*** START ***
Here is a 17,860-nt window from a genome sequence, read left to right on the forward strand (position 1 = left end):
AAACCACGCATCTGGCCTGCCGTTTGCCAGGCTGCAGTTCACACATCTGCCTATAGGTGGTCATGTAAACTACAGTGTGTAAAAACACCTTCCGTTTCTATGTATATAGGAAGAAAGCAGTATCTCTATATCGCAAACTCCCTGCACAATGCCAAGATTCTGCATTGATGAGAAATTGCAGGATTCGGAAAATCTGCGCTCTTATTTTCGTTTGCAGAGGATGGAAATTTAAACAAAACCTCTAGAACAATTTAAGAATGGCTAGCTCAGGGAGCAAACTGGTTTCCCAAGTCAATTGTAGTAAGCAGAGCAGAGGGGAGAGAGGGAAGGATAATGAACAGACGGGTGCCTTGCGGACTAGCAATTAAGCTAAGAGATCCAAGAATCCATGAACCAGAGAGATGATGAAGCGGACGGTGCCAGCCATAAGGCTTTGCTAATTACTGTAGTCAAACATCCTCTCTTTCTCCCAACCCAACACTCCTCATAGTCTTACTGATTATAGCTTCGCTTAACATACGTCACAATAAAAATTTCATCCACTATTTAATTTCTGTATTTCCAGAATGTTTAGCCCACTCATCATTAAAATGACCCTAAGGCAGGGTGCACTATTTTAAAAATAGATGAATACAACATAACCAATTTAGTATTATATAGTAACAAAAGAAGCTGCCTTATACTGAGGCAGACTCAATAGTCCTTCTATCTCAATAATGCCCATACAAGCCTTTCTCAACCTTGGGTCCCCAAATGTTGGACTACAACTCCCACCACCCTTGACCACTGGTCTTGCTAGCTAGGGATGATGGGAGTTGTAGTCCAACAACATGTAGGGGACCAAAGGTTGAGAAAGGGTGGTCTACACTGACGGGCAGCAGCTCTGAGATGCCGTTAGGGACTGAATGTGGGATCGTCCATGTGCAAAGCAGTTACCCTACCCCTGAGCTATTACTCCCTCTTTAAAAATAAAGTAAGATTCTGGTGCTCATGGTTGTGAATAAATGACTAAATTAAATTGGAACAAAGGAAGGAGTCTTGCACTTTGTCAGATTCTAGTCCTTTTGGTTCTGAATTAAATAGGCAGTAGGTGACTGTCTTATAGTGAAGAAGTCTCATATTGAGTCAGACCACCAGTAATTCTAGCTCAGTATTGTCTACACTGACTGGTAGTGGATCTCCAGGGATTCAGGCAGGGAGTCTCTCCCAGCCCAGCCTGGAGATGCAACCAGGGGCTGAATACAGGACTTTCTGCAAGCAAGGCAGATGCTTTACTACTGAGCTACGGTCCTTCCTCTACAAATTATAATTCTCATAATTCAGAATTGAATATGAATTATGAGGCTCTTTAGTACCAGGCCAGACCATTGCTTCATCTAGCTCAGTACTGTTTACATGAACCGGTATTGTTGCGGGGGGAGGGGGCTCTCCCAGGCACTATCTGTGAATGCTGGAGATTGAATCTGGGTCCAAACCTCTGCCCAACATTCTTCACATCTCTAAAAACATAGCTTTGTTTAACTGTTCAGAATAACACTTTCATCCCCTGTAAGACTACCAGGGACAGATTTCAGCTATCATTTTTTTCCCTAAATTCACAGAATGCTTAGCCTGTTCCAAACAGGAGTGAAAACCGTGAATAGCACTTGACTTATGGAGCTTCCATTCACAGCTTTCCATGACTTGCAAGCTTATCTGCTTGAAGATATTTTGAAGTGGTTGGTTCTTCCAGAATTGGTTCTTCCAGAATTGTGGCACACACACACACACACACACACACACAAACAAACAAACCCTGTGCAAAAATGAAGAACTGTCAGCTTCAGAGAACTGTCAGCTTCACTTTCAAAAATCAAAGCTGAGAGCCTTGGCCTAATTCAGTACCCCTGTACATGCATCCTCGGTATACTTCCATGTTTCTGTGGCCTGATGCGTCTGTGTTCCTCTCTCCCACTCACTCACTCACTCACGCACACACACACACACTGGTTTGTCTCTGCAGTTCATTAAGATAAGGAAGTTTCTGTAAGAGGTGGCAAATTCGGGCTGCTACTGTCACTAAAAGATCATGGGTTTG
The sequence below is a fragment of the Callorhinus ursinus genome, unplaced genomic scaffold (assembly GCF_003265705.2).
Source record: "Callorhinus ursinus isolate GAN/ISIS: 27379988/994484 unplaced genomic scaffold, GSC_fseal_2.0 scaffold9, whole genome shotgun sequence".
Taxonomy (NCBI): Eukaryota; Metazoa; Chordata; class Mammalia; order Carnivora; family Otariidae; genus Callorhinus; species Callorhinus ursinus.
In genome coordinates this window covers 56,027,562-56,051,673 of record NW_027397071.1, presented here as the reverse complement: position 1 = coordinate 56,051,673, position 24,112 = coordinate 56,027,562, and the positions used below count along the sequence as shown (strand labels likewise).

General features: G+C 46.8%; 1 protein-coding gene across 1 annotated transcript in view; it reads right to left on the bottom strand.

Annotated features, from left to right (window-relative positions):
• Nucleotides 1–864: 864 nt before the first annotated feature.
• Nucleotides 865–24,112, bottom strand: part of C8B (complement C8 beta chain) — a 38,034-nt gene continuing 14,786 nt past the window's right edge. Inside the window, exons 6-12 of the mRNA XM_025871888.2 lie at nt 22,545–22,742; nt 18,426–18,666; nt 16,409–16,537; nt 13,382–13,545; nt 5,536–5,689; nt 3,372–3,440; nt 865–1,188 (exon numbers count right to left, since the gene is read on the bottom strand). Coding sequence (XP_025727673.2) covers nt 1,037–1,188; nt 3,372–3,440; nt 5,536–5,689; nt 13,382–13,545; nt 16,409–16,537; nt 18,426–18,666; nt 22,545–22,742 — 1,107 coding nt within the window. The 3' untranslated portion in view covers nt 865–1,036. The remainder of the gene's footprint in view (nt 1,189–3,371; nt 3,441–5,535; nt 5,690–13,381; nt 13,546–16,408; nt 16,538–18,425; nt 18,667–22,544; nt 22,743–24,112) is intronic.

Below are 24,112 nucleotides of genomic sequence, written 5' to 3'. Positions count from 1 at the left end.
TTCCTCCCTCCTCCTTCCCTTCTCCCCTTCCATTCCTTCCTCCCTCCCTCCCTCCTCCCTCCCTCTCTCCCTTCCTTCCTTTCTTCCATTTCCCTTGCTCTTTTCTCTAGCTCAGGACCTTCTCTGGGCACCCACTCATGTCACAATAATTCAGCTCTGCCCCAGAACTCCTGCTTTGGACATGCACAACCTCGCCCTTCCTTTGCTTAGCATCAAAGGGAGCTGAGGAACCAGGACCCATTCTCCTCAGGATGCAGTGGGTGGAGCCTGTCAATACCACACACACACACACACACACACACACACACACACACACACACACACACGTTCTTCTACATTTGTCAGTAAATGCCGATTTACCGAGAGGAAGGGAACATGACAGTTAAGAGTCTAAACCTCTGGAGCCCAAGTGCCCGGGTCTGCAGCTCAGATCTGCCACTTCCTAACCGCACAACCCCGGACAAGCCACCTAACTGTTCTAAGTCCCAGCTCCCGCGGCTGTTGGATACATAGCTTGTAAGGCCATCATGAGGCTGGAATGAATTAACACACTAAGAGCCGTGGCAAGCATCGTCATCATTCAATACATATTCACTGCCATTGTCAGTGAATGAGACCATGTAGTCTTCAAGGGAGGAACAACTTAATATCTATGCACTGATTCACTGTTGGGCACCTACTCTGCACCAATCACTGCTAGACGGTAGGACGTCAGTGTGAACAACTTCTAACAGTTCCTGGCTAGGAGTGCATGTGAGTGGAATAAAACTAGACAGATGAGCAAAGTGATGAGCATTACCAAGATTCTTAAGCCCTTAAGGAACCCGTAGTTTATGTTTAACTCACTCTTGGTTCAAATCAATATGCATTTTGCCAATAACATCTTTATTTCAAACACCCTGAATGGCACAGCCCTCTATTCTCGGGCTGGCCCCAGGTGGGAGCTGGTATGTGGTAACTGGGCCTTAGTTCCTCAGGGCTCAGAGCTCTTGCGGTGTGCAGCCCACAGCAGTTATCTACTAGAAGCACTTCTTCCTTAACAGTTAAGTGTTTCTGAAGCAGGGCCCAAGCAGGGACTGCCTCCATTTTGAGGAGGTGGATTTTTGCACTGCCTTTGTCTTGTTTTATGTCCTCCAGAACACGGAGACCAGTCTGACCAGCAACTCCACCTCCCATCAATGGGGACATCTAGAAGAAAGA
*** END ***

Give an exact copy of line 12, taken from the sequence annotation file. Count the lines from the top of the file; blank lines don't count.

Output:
TTCCTCCCTCCTCCTTCCCTTCTCCCCTTCCATTCCTTCCTCCCTCCCTCCCTCCTCCCTCCCTCTCTCCCTTCCTTCCTTTCTTCCATTTCCCTTGCTCTTTTCTCTAGCTCAGGACCTTCTCTGGGCACCCACTCATGTCACAATAATTCAGCTCTGCCCCAGAACTCCTGCTTTGGACATGCACAACCTCGCCCTTCCTTTGCTTAGCATCAAAGGGAGCTGAGGAACCAGGACCCATTCTCCTCAGGATGCAGTGGGTGGAGCCTGTCAATACCACACACACACACACACACACACACACACACACACACACACACACACACGTTCTTCTACATTTGTCAGTAAATGCCGATTTACCGAGAGGAAGGGAACATGACAGTTAAGAGTCTAAACCTCTGGAGCCCAAGTGCCCGGGTCTGCAGCTCAGATCTGCCACTTCCTAACCGCACAACCCCGGACAAGCCACCTAACTGTTCTAAGTCCCAGCTCCCGCGGCTGTTGGATACATAGCTTGTAAGGCCATCATGAGGCTGGAATGAATTAACACACTAAGAGCCGTGGCAAGCATCGTCATCATTCAATACATATTCACTGCCATTGTCAGTGAATGAGACCATGTAGTCTTCAAGGGAGGAACAACTTAATATCTATGCACTGATTCACTGTTGGGCACCTACTCTGCACCAATCACTGCTAGACGGTAGGACGTCAGTGTGAACAACTTCTAACAGTTCCTGGCTAGGAGTGCATGTGAGTGGAATAAAACTAGACAGATGAGCAAAGTGATGAGCATTACCAAGATTCTTAAGCCCTTAAGGAACCCGTAGTTTATGTTTAACTCACTCTTGGTTCAAATCAATATGCATTTTGCCAATAACATCTTTATTTCAAACACCCTGAATGGCACAGCCCTCTATTCTCGGGCTGGCCCCAGGTGGGAGCTGGTATGTGGTAACTGGGCCTTAGTTCCTCAGGGCTCAGAGCTCTTGCGGTGTGCAGCCCACAGCAGTTATCTACTAGAAGCACTTCTTCCTTAACAGTTAAGTGTTTCTGAAGCAGGGCCCAAGCAGGGACTGCCTCCATTTTGAGGAGGTGGATTTTTGCACTGCCTTTGTCTTGTTTTATGTCCTCCAGAACACGGAGACCAGTCTGACCAGCAACTCCACCTCCCATCAATGGGGACATCTAGAAGAAAGA